April 21, 2008 / 3:25 PM / in 10 years

Cuba breaks up sit-in and briefly detains women

HAVANA (Reuters) - A group of Cuban women peacefully demonstrating for the release of their jailed husbands were roughed up by a mob and arrested, then released, on Monday near the offices of President Raul Castro.

The 10 women, members of an organization known as the “Women in White,” gathered at a park at the edge of Cuba’s Revolution Square, near government and Communist Party headquarters.

They wore white T-shirts emblazoned with the faces and names of their loved ones, but carried no signs.

“We are here to demand the release of our husbands and won’t leave until they are free or they arrest us. We have waited long enough, we want to talk to the new president,” group leader Laura Pollan said.

Moments later, a bus pulled up and about 20 female corrections officers tried to arrest the women, who sat on the sidewalk, clasped arms and refused to move.

“They are dying, they are dying,” one women yelled with tears in her eyes.

A mob of about 100 government supporters, mainly women from nearby government buildings, quickly entered the fray, yelling insults while pushing the women, picking them up and shoving them into the waiting bus.

“After forcing them into the bus they dropped the Havana residents at their homes and sent the others back to their homes in the provinces,” Marta Bonachea, a spokesperson for the women, told Reuters in a telephone interview.

A member of the group "Ladies in White" (C) is being removed by police from a park near Havana's Revolution Square April 21, 2008. REUTERS/Claudia Daut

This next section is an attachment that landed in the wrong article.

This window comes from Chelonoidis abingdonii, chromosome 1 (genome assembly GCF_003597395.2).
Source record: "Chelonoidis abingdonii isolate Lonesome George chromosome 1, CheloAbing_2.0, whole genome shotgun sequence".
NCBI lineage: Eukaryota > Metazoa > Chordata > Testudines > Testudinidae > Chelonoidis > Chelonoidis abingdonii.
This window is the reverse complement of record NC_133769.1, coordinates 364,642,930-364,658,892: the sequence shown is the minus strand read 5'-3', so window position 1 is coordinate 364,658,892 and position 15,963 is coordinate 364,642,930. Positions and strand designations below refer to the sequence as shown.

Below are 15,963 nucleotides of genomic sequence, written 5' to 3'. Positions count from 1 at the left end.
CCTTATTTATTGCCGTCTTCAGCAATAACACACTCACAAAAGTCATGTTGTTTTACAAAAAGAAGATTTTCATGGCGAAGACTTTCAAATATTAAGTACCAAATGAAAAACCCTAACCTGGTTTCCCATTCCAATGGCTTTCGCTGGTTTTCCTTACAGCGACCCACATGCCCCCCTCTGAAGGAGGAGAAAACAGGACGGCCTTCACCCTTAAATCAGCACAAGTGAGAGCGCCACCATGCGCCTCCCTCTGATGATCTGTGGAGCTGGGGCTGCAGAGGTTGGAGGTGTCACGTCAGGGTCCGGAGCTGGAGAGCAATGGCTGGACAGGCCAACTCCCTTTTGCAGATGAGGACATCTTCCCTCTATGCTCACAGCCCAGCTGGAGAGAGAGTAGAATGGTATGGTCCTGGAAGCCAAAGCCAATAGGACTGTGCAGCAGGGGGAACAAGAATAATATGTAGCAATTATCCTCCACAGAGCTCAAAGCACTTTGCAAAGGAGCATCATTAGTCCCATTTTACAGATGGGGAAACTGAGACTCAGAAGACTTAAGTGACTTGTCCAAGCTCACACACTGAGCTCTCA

The women’s husbands and other relatives were arrested in a massive government crackdown in 2003, which landed 75 dissidents in prison for long terms on charges of working with the United States to subvert the government.

Fifty-five of the dissidents remain behind bars.

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Raul Castro became Cuba’s first new president in nearly 50 years in February, when he took over for his ailing brother Fidel Castro.

Various governments and international organizations have expressed the hope he would loosen political restrictions in the one-party socialist state.

Protests are rare in Cuba. In the past, similar actions have been broken up by government supporters and the protesters held for a few hours before being released.

The Cuban government contends all its opponents are paid and organized by its enemy, the United States.

The illegal but tolerated Cuban Commission for Human Rights estimates there are 230 people in prison in Cuba for expressing their political views, serving sentences of up to 28 years.

Amnesty International has deemed 58 of them prisoners of conscience who are imprisoned solely for the peaceful expression of beliefs.

Editing by Doina Chiacu

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